What does she think of Frank now? ‘I’m still really proud of it - I look back on it and think, that’s alright for a kid. But it was my first album so it was definitely a learning curve.’
She says she was ‘looking forward to the end of my contract with 19’. Then she qualifies that: ‘it wasn’t so much [a case of], “I have got to get away from 19”. It was more, “I don’t like going to work at the minute ‘cause there’s not people around me that I get excited with”.’
It was a former manager, she says, who tried to make her go to rehab. She admits that, while she was squirrelled away writing Back To Black, she was drinking too much and not eating properly. She’d endured a bad break-up with a boyfriend and was feeling miserable. She had lost weight. When her then-manager saw her for the first time in a while, he was alarmed at her apparent ill-health. He turned up at her dad’s house and insisted she seek help.
‘My last manager, he’s a lovely fella. But ‘cause I wasn’t working as much, they just had no idea - she’s drinking, throw her in a . . . home! They had no idea really. It’s not their fault.’ But with her current manager, whom she’s known and worked with for a long time, ‘if my behaviour is sliding he can tell straight away.’
Her resolve also found form in the music she wanted to make for Back To Black. A lover of both hip hop and 70s legends like Donny Hathaway, she wanted to infuse her honest soul searching with both a classicism and a punchy sonic adventurism.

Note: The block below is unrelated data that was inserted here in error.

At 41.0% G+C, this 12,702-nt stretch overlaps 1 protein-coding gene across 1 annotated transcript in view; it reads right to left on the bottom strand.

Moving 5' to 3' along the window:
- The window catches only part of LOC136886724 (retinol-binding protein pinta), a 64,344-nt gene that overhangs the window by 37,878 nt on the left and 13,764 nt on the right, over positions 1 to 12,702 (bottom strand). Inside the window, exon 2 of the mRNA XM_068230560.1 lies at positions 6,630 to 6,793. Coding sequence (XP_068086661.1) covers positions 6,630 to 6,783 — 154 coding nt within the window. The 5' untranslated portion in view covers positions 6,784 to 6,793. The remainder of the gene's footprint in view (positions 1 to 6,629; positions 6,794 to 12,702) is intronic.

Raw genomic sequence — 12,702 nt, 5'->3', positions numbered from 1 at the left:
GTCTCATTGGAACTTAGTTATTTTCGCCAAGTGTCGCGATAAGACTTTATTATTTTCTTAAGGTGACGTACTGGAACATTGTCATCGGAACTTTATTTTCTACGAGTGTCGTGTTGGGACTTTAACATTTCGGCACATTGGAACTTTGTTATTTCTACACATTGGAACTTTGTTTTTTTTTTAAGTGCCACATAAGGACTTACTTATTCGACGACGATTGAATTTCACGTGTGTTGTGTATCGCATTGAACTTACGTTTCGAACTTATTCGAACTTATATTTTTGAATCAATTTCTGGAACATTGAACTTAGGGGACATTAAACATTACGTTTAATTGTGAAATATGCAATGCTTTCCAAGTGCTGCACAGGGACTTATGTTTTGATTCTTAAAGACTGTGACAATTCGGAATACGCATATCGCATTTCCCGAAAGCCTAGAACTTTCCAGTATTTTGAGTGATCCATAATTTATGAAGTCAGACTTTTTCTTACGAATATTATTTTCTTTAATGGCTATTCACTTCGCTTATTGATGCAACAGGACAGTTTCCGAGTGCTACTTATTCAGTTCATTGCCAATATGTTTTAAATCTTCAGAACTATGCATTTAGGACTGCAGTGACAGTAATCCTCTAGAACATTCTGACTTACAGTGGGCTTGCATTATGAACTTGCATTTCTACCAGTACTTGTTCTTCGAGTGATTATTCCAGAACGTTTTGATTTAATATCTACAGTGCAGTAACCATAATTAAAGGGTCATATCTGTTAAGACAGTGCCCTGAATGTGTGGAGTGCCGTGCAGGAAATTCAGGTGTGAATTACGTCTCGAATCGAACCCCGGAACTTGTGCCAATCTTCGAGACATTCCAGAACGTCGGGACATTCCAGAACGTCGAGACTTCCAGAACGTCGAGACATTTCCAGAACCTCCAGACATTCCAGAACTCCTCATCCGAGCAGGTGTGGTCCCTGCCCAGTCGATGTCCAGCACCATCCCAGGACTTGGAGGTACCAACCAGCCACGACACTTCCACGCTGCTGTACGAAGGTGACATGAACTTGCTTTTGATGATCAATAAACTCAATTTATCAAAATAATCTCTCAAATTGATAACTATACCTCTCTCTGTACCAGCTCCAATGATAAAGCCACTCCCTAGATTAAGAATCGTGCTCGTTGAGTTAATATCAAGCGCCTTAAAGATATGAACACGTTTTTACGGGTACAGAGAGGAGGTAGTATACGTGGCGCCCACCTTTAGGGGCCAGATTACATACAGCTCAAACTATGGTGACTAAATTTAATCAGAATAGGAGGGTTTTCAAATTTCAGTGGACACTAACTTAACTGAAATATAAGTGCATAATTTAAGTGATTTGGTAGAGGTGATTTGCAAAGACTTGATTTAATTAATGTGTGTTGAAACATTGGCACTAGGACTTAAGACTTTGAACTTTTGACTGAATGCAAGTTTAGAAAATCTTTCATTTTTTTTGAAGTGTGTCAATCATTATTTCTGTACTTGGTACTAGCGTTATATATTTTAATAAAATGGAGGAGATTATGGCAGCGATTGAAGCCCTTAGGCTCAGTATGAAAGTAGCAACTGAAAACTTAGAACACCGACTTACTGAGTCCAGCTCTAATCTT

‘I knew there were specific sounds I wanted. But it’s very hard to get what’s in your head 100 percent on CD. A lot of people never get that, ever. With my first album I practically had it although I wasn’t really sure what I wanted it to be like. But on the second one I surpassed what I thought I could have done. I’m really proud of it.’
In part this meant going to New York, to work with Mark Ronson. The British-born producer is the hottest noise in music right now, courtesy of his work with Lily Allen, Christina Aguilera and on Robbie Williams’ Rudebox. He and Winehouse clicked in their vision for a record that would sound like the best of the 60s (the Motown shuffle of ‘Rehab’), the best of the 70s (the aching but sassy funk strut of ‘I Know I’m No Good’, her current single), and the best of what’s going on in the mind of an artist who’s a resolutely honest chronicler of what it means to be a young woman in contemporary Britain.
‘This time I was like, “fuck it, I know what I’m talking about”. You definitely get a self-belief. Whereas before you’re like, “well, the record company must know what they’re talking about”. They do know what they’re talking about from a marketing standpoint . . .’
But even the best record company in the world couldn’t do the marketing job that Amy Winehouse is doing for herself. More power to her (occasionally boozy) elbow.
Amy Winehouse, Carling Academy, Glasgow, Wed 27 Feb.